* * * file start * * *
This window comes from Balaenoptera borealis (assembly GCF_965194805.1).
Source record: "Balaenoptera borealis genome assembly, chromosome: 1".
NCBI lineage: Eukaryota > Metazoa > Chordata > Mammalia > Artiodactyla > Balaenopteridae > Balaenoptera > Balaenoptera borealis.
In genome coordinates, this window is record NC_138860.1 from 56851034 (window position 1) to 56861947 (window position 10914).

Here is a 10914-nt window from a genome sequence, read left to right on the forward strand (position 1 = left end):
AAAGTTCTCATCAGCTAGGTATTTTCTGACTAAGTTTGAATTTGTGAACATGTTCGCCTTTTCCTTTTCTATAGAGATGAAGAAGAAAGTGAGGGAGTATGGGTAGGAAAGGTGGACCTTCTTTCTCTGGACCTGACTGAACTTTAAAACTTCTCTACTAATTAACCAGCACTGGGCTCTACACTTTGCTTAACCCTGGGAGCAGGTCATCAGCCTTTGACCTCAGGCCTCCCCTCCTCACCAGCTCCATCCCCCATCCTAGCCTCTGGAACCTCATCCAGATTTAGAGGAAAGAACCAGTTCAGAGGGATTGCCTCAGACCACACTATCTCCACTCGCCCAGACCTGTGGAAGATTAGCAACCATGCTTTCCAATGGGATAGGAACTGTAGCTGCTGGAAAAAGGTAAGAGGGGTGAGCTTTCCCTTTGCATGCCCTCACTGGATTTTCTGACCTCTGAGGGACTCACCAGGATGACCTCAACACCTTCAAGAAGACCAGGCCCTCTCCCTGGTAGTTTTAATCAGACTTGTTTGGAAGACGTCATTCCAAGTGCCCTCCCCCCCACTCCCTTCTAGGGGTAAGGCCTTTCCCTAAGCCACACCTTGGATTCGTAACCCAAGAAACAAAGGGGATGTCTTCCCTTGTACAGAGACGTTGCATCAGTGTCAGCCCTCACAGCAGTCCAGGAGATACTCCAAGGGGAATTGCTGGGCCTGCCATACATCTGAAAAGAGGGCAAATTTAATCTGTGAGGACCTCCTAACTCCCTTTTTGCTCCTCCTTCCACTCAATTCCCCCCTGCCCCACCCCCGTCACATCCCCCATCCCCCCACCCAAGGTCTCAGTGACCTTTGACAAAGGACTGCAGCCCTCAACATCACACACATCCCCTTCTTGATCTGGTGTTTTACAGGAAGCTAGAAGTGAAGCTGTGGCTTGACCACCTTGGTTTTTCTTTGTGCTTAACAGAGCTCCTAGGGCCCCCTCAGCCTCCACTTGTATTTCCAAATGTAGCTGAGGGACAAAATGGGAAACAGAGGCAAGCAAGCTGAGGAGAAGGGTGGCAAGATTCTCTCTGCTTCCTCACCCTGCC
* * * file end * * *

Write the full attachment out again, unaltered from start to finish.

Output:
This window comes from Balaenoptera borealis (assembly GCF_965194805.1).
Source record: "Balaenoptera borealis genome assembly, chromosome: 1".
NCBI lineage: Eukaryota > Metazoa > Chordata > Mammalia > Artiodactyla > Balaenopteridae > Balaenoptera > Balaenoptera borealis.
In genome coordinates, this window is record NC_138860.1 from 56851034 (window position 1) to 56861947 (window position 10914).

Here is a 10914-nt window from a genome sequence, read left to right on the forward strand (position 1 = left end):
AAAGTTCTCATCAGCTAGGTATTTTCTGACTAAGTTTGAATTTGTGAACATGTTCGCCTTTTCCTTTTCTATAGAGATGAAGAAGAAAGTGAGGGAGTATGGGTAGGAAAGGTGGACCTTCTTTCTCTGGACCTGACTGAACTTTAAAACTTCTCTACTAATTAACCAGCACTGGGCTCTACACTTTGCTTAACCCTGGGAGCAGGTCATCAGCCTTTGACCTCAGGCCTCCCCTCCTCACCAGCTCCATCCCCCATCCTAGCCTCTGGAACCTCATCCAGATTTAGAGGAAAGAACCAGTTCAGAGGGATTGCCTCAGACCACACTATCTCCACTCGCCCAGACCTGTGGAAGATTAGCAACCATGCTTTCCAATGGGATAGGAACTGTAGCTGCTGGAAAAAGGTAAGAGGGGTGAGCTTTCCCTTTGCATGCCCTCACTGGATTTTCTGACCTCTGAGGGACTCACCAGGATGACCTCAACACCTTCAAGAAGACCAGGCCCTCTCCCTGGTAGTTTTAATCAGACTTGTTTGGAAGACGTCATTCCAAGTGCCCTCCCCCCCACTCCCTTCTAGGGGTAAGGCCTTTCCCTAAGCCACACCTTGGATTCGTAACCCAAGAAACAAAGGGGATGTCTTCCCTTGTACAGAGACGTTGCATCAGTGTCAGCCCTCACAGCAGTCCAGGAGATACTCCAAGGGGAATTGCTGGGCCTGCCATACATCTGAAAAGAGGGCAAATTTAATCTGTGAGGACCTCCTAACTCCCTTTTTGCTCCTCCTTCCACTCAATTCCCCCCTGCCCCACCCCCGTCACATCCCCCATCCCCCCACCCAAGGTCTCAGTGACCTTTGACAAAGGACTGCAGCCCTCAACATCACACACATCCCCTTCTTGATCTGGTGTTTTACAGGAAGCTAGAAGTGAAGCTGTGGCTTGACCACCTTGGTTTTTCTTTGTGCTTAACAGAGCTCCTAGGGCCCCCTCAGCCTCCACTTGTATTTCCAAATGTAGCTGAGGGACAAAATGGGAAACAGAGGCAAGCAAGCTGAGGAGAAGGGTGGCAAGATTCTCTCTGCTTCCTCACCCTGCC